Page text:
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Would one of these speed up seasoning?

Post in 'The Wood Shed' started by XJma, Nov 13, 2012.

  1. XJma

    XJma Member

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  2. TreePointer

    TreePointer Minister of Fire

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    I imagine if you get the convection and placement of log stacks right, it will do a lot to speed up seasoning.

    Personally, I'd put the heater and propane money toward buying seasoned wood for burning this year and let this year's green wood season until next year.
  3. gzecc

    gzecc Minister of Fire

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    Sprinter likes this.
  4. jackofalltrades

    jackofalltrades Member

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    If you can afford to use propane like that just put the heater in your house and let the wood season on its own. It would help some but not nearly as much as you might think.
    cptoneleg and ScotO like this.
  5. zzr7ky

    zzr7ky Minister of Fire

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    Propane will bump up the humidit as well. The first year I was buring as fast as I cut. Damn need ran out ecxept a buddy dropped a face cord of Hickory for my birthday since he saw the crib was bare ; )

    You mght arrange aswap with someone who burns in your area.

    I just split everthing a bit on thesmall side and kept the topof the pilecovered ans it burned well enough. No issues with the chimney when I cleaned it.

    All the best,
    Mike P
  6. XJma

    XJma Member

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    Well I have the heaters and more propane than I can use in my grill. If it's not going to make much of a difference, then I won't bother.
  7. Adios Pantalones

    Adios Pantalones Minister of Fire

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    This will speed up drying, but you'd be buying silver by paying in gold and it would take a long time to have an appreciable effect.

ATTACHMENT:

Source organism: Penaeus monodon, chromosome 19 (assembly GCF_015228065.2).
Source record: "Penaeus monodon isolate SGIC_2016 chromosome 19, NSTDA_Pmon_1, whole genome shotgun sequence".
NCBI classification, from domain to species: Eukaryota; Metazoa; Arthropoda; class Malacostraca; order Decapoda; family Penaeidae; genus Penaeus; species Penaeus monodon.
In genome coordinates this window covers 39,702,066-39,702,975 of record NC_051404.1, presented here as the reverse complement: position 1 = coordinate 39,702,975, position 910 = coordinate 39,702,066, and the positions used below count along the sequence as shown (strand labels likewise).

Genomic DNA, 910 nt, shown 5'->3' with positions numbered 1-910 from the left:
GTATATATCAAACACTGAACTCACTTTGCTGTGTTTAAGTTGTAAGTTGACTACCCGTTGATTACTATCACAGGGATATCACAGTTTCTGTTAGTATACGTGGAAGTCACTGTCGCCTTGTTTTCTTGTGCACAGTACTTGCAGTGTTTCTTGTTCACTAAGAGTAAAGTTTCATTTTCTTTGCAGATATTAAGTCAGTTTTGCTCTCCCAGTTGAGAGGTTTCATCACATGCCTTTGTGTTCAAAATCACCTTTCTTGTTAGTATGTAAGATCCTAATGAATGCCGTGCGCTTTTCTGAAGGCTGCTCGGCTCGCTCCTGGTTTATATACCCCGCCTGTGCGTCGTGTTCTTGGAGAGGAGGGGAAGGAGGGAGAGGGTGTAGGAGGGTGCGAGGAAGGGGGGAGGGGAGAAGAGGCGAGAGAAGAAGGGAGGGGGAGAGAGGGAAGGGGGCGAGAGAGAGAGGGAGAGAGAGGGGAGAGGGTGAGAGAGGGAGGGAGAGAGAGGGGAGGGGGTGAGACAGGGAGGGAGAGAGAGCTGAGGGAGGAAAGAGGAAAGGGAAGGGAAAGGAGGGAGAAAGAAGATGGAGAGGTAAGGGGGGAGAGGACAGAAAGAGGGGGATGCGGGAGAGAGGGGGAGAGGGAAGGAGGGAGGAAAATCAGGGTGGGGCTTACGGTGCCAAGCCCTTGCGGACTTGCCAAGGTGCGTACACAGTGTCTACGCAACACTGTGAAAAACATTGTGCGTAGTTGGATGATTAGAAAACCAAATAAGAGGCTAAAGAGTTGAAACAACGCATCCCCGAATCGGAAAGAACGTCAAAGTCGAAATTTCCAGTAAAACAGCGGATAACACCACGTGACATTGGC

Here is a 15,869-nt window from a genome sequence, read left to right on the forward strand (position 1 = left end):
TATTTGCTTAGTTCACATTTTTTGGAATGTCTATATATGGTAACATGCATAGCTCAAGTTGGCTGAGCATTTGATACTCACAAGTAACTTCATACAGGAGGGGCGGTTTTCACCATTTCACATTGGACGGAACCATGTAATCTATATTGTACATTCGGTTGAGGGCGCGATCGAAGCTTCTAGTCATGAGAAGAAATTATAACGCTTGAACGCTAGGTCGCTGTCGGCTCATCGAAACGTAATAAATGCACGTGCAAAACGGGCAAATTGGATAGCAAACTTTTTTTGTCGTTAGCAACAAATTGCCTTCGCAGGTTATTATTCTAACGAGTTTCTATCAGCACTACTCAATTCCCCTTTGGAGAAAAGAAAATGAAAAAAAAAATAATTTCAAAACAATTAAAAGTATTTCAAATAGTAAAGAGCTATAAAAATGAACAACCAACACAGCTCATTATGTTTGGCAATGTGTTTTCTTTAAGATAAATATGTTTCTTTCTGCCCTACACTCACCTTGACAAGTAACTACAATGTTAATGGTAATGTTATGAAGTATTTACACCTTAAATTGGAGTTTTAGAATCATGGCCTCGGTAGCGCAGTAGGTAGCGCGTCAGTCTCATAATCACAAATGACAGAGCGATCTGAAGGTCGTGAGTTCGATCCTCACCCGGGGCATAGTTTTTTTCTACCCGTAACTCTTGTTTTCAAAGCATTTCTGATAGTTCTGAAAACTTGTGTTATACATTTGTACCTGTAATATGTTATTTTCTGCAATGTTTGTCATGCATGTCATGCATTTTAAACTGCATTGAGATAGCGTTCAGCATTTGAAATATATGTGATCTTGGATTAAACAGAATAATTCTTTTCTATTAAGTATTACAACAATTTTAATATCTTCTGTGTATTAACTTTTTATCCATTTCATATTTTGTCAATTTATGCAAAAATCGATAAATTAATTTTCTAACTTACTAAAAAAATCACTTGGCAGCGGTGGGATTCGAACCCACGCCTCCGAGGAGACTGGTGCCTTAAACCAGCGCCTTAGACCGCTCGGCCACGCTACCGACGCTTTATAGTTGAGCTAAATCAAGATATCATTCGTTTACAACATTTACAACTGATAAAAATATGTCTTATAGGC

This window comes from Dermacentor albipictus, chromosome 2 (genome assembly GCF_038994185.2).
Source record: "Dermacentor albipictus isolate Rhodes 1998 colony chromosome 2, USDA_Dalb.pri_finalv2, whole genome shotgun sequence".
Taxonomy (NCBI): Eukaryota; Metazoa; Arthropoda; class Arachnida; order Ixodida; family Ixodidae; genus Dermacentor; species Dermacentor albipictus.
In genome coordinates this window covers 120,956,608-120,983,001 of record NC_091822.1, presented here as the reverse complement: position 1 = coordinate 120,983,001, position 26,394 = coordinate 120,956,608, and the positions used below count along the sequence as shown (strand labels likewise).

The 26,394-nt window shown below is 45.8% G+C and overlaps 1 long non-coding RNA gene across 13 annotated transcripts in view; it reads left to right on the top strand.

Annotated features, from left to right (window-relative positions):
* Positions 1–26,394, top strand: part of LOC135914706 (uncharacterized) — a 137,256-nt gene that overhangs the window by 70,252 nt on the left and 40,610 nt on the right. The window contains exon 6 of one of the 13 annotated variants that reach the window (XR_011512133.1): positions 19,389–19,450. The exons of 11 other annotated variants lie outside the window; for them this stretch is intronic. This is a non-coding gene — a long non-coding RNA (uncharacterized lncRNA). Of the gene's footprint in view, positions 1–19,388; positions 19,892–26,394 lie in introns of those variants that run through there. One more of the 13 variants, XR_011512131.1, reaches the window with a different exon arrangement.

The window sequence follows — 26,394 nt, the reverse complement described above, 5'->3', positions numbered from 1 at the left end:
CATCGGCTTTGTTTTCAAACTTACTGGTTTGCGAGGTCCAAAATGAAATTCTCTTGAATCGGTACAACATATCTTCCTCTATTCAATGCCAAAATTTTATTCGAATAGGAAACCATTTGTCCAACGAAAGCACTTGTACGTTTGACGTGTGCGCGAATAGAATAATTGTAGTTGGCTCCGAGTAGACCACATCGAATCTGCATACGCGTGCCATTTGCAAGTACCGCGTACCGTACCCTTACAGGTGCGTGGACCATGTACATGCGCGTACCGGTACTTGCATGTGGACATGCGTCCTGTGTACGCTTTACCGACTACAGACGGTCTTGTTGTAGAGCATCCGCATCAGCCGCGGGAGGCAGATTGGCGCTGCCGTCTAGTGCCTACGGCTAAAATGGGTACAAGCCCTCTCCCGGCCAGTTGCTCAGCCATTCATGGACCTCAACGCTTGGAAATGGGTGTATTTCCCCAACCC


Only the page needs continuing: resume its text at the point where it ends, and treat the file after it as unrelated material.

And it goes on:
This will not bump up the RH- it will put moisture in the air, but because the air is so much hotter, it will hold a lot more water. Also- the wood comes to an equilibrium based on the RH of the air; this happens faster at higher temps.
    Nixon likes this.
  8. Delta-T

    Delta-T Minister of Fire

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    propane heater maybe not the best idea, but still better than expecting the wood to climb up on the treadmill and sweat the moisure away....wood can be so lazy.
    Cross Cut Saw and albert1029 like this.
  9. ScotO

    ScotO Guest

    That's a waste of fuel and work IMO. There are methods that may help speed up wood seasoning, but nothing really substitutes having it C/S/S'ed for a year to three years, depending on species of wood. I'll second jackofalltrades' post. Save the propane and heat your house, you'll benefit more from the propane heat than your wood will....
    wishlist, Nixon and Backwoods Savage like this.
  10. Backwoods Savage

    Backwoods Savage Minister of Fire

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    Perhaps a better trick to speed up the drying is to stack in single rows and stack it really loose so air can move through. Don't stack it very high else it will be falling over from stacking loose. Stack it in the windiest area you have and let Mother Nature do her thing. And yes, wood will still dry outside this time of the year and into the winter months too.
  11. ScotO

    ScotO Guest

    yeah, sometimes the sub-freezing weather pulls that water out better than anything! That's a fact.
    Backwoods Savage likes this.
  12. bogydave

    bogydave Minister of Fire

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    Would help, but not much.
    Use the propane to heat the house while letting nature season the wood for next year. More efficient ;)
    lukem likes this.
  13. corey21

    corey21 Minister of Fire

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    I would just let it do it on its own if it is stacked right.
  14. Adios Pantalones